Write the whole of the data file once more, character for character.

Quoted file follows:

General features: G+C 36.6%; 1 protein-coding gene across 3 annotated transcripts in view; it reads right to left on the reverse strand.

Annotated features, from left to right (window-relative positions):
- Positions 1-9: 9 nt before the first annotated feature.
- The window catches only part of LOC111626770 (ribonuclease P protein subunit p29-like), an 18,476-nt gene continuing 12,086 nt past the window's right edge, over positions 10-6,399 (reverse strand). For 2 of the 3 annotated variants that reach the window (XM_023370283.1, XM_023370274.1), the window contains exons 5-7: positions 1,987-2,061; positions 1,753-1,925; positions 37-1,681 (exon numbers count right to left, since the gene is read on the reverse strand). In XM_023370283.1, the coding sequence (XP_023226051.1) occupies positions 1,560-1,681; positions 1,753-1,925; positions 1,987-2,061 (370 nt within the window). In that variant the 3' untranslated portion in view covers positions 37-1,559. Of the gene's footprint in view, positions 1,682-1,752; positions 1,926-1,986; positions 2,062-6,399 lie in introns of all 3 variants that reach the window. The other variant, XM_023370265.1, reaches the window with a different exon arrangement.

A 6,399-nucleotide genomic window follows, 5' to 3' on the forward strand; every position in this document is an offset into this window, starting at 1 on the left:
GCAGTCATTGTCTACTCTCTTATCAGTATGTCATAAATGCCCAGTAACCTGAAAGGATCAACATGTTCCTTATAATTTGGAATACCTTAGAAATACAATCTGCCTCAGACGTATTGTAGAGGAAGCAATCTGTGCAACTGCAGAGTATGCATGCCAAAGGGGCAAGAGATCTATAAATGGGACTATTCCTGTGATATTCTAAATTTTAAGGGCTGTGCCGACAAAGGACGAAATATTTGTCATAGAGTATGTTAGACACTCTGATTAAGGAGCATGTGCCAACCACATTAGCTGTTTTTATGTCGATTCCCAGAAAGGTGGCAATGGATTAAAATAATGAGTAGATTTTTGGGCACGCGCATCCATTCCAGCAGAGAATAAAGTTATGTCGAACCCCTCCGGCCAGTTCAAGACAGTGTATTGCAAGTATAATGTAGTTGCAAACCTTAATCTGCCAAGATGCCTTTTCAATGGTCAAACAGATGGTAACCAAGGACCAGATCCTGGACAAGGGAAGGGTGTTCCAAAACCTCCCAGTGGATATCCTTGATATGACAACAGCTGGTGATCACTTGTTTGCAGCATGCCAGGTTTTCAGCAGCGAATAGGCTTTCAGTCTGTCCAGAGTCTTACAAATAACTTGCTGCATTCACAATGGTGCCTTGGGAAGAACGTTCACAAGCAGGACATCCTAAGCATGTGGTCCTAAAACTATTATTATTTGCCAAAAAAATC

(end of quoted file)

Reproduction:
General features: G+C 36.6%; 1 protein-coding gene across 3 annotated transcripts in view; it reads right to left on the reverse strand.

Annotated features, from left to right (window-relative positions):
- Positions 1-9: 9 nt before the first annotated feature.
- The window catches only part of LOC111626770 (ribonuclease P protein subunit p29-like), an 18,476-nt gene continuing 12,086 nt past the window's right edge, over positions 10-6,399 (reverse strand). For 2 of the 3 annotated variants that reach the window (XM_023370283.1, XM_023370274.1), the window contains exons 5-7: positions 1,987-2,061; positions 1,753-1,925; positions 37-1,681 (exon numbers count right to left, since the gene is read on the reverse strand). In XM_023370283.1, the coding sequence (XP_023226051.1) occupies positions 1,560-1,681; positions 1,753-1,925; positions 1,987-2,061 (370 nt within the window). In that variant the 3' untranslated portion in view covers positions 37-1,559. Of the gene's footprint in view, positions 1,682-1,752; positions 1,926-1,986; positions 2,062-6,399 lie in introns of all 3 variants that reach the window. The other variant, XM_023370265.1, reaches the window with a different exon arrangement.

A 6,399-nucleotide genomic window follows, 5' to 3' on the forward strand; every position in this document is an offset into this window, starting at 1 on the left:
GCAGTCATTGTCTACTCTCTTATCAGTATGTCATAAATGCCCAGTAACCTGAAAGGATCAACATGTTCCTTATAATTTGGAATACCTTAGAAATACAATCTGCCTCAGACGTATTGTAGAGGAAGCAATCTGTGCAACTGCAGAGTATGCATGCCAAAGGGGCAAGAGATCTATAAATGGGACTATTCCTGTGATATTCTAAATTTTAAGGGCTGTGCCGACAAAGGACGAAATATTTGTCATAGAGTATGTTAGACACTCTGATTAAGGAGCATGTGCCAACCACATTAGCTGTTTTTATGTCGATTCCCAGAAAGGTGGCAATGGATTAAAATAATGAGTAGATTTTTGGGCACGCGCATCCATTCCAGCAGAGAATAAAGTTATGTCGAACCCCTCCGGCCAGTTCAAGACAGTGTATTGCAAGTATAATGTAGTTGCAAACCTTAATCTGCCAAGATGCCTTTTCAATGGTCAAACAGATGGTAACCAAGGACCAGATCCTGGACAAGGGAAGGGTGTTCCAAAACCTCCCAGTGGATATCCTTGATATGACAACAGCTGGTGATCACTTGTTTGCAGCATGCCAGGTTTTCAGCAGCGAATAGGCTTTCAGTCTGTCCAGAGTCTTACAAATAACTTGCTGCATTCACAATGGTGCCTTGGGAAGAACGTTCACAAGCAGGACATCCTAAGCATGTGGTCCTAAAACTATTATTATTTGCCAAAAAAATC